Fantastic coffees and where to find them
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August 15, 2018 | Interests

Fantastic coffees and where to find them

By Kevin M.

Everyone does it. Some people do it alone, in the privacy of their own home. Others do it with friends. Some people even add whipped cream to make it more fun. Coffee. We’re talking about drinking coffee.

Which got us thinking…how do people around the world take their coffee? Is a half-cap, mocha-latte with two pumps of caramel syrup just in the US? Here’s the answer:

Italy: Cappuccino

Espresso, steamed milk, foam (in that order)

Arguably the fanciest of all coffee drinks, the cappuccino was invented in Italy in the early 1900s. The name comes from the Capuchin friars—their “cappuccios” (hoods) matched the brown color of the cappuccino.

Australia/New Zealand: Flat White

Espresso, steamed milk, a touch of foam

Was it invented by the Aussies or Kiwis? As they continue to duke it out until the end of time, we’re left to sit back and enjoy this caffeinated beauty that lies somewhere between a cappuccino and a latte.

Panama: Geisha coffee

The most expensive coffee in the world

The cherries are harvested in the tallest mountain in Panama, Volcán Barú. If you’re one of the lucky ones, you can taste what experts consider the best coffee in the world. Sure, it’ll cost you an arm and a leg—we’re talking about $80 for a standard sized bag of beans—but can you really put a price on a cup of pure heaven?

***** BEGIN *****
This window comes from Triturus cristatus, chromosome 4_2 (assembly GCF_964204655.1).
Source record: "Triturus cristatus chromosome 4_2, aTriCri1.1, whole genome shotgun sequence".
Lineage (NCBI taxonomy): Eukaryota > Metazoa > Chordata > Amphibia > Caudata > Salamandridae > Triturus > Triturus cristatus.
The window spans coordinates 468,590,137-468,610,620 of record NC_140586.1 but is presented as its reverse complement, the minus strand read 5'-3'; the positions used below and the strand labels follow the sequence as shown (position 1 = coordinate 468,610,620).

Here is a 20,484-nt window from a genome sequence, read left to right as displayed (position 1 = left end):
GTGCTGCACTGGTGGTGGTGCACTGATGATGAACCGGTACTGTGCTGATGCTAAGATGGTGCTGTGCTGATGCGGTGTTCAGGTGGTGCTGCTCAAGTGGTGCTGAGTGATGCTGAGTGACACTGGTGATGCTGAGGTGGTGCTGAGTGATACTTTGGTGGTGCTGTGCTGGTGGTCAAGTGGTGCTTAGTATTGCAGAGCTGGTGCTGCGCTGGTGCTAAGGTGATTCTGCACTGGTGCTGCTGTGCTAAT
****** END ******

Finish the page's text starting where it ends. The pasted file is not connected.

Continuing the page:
Turkey: Turkish coffee

Coffee made by combining finely ground coffee, water, and sugar, and then boiling it.

The Turks were basically the hipsters of coffee drinking. Back in the 15th century, these trailblazers were boiling coffee and water like nobody’s business.

France: Café au lait

Half drip coffee, half steamed milk

France took Turkish coffee and made it their own by experimenting with brewing processes, and then one day, one daring individual added hot milk, and voila! The café au lait was born.

Japan: Canned coffee

Coffee...wait for it…in a can

Competition is fierce in the canned coffee market in Japan. And if you think cold coffee in a can sounds interesting, wait until you try hot coffee in a can. Yes, it’s a thing.

Vietnam: Vietnamese iced coffee

Iced coffee with sweetened condensed milk

It’s the 1850s and everyone is drinking coffee with milk. But what do you do when fresh milk isn’t available? Well if you’re in Vietnam, you use sweetened condensed milk. And boom, it’s delicious.

England: Tea

Hot water with cured leaves

Not coffee, but this is the England we’re talking about. A country doesn’t invent a time of day called “teatime” by drinking coffee.

Coffee is an essential part of nearly every culture around the the world. In other words, you never have to worry about getting your pick-me-up wherever you travel. And that's pretty awesome. Thanks for being you, coffee. Never change.

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